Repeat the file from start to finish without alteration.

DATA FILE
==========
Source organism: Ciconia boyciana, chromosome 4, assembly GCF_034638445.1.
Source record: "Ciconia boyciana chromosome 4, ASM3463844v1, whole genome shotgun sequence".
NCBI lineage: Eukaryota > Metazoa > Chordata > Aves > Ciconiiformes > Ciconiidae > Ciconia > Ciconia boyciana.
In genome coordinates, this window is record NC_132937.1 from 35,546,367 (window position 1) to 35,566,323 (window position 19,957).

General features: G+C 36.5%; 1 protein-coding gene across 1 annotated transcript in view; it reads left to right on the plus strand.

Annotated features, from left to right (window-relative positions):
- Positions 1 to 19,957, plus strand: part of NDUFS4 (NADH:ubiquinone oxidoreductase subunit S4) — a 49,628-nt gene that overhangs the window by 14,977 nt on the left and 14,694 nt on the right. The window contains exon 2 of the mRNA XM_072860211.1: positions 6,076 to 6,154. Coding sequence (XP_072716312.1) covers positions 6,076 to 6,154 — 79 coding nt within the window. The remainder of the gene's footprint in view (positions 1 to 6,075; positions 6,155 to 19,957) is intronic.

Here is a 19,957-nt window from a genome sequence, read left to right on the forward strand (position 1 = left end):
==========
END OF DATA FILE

Source organism: Ciconia boyciana, chromosome 4, assembly GCF_034638445.1.
Source record: "Ciconia boyciana chromosome 4, ASM3463844v1, whole genome shotgun sequence".
NCBI lineage: Eukaryota > Metazoa > Chordata > Aves > Ciconiiformes > Ciconiidae > Ciconia > Ciconia boyciana.
In genome coordinates, this window is record NC_132937.1 from 35,546,367 (window position 1) to 35,566,323 (window position 19,957).

General features: G+C 36.5%; 1 protein-coding gene across 1 annotated transcript in view; it reads left to right on the plus strand.

Annotated features, from left to right (window-relative positions):
- Positions 1 to 19,957, plus strand: part of NDUFS4 (NADH:ubiquinone oxidoreductase subunit S4) — a 49,628-nt gene that overhangs the window by 14,977 nt on the left and 14,694 nt on the right. The window contains exon 2 of the mRNA XM_072860211.1: positions 6,076 to 6,154. Coding sequence (XP_072716312.1) covers positions 6,076 to 6,154 — 79 coding nt within the window. The remainder of the gene's footprint in view (positions 1 to 6,075; positions 6,155 to 19,957) is intronic.

Here is a 19,957-nt window from a genome sequence, read left to right on the forward strand (position 1 = left end):